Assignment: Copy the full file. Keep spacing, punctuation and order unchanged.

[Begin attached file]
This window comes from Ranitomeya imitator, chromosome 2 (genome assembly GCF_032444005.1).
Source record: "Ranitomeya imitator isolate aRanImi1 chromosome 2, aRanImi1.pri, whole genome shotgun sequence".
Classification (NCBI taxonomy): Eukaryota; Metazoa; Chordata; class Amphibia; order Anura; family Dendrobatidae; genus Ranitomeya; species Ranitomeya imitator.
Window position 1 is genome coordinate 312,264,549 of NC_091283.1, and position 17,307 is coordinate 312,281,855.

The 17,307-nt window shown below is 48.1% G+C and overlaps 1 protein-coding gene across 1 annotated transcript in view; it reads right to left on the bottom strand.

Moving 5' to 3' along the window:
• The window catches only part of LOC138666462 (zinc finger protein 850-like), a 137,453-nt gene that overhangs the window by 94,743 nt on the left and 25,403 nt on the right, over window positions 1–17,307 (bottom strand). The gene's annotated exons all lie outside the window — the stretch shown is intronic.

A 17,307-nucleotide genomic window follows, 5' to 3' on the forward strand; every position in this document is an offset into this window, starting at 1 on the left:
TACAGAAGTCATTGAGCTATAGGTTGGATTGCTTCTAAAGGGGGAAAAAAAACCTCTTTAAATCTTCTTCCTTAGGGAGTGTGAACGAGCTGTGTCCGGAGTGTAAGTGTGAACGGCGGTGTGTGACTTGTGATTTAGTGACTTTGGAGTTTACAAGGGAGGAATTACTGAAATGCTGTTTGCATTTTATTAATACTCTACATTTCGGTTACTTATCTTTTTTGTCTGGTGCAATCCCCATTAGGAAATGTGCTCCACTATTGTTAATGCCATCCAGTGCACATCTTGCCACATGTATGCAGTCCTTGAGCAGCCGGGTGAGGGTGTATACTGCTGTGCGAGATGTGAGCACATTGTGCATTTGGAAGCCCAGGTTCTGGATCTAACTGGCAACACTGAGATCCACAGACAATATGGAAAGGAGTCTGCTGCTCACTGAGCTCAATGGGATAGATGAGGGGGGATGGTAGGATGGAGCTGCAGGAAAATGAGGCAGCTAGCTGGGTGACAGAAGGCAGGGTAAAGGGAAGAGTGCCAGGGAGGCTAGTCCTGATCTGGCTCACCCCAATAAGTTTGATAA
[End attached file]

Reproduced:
This window comes from Ranitomeya imitator, chromosome 2 (genome assembly GCF_032444005.1).
Source record: "Ranitomeya imitator isolate aRanImi1 chromosome 2, aRanImi1.pri, whole genome shotgun sequence".
Classification (NCBI taxonomy): Eukaryota; Metazoa; Chordata; class Amphibia; order Anura; family Dendrobatidae; genus Ranitomeya; species Ranitomeya imitator.
Window position 1 is genome coordinate 312,264,549 of NC_091283.1, and position 17,307 is coordinate 312,281,855.

The 17,307-nt window shown below is 48.1% G+C and overlaps 1 protein-coding gene across 1 annotated transcript in view; it reads right to left on the bottom strand.

Moving 5' to 3' along the window:
• The window catches only part of LOC138666462 (zinc finger protein 850-like), a 137,453-nt gene that overhangs the window by 94,743 nt on the left and 25,403 nt on the right, over window positions 1–17,307 (bottom strand). The gene's annotated exons all lie outside the window — the stretch shown is intronic.

A 17,307-nucleotide genomic window follows, 5' to 3' on the forward strand; every position in this document is an offset into this window, starting at 1 on the left:
TACAGAAGTCATTGAGCTATAGGTTGGATTGCTTCTAAAGGGGGAAAAAAAACCTCTTTAAATCTTCTTCCTTAGGGAGTGTGAACGAGCTGTGTCCGGAGTGTAAGTGTGAACGGCGGTGTGTGACTTGTGATTTAGTGACTTTGGAGTTTACAAGGGAGGAATTACTGAAATGCTGTTTGCATTTTATTAATACTCTACATTTCGGTTACTTATCTTTTTTGTCTGGTGCAATCCCCATTAGGAAATGTGCTCCACTATTGTTAATGCCATCCAGTGCACATCTTGCCACATGTATGCAGTCCTTGAGCAGCCGGGTGAGGGTGTATACTGCTGTGCGAGATGTGAGCACATTGTGCATTTGGAAGCCCAGGTTCTGGATCTAACTGGCAACACTGAGATCCACAGACAATATGGAAAGGAGTCTGCTGCTCACTGAGCTCAATGGGATAGATGAGGGGGGATGGTAGGATGGAGCTGCAGGAAAATGAGGCAGCTAGCTGGGTGACAGAAGGCAGGGTAAAGGGAAGAGTGCCAGGGAGGCTAGTCCTGATCTGGCTCACCCCAATAAGTTTGATAA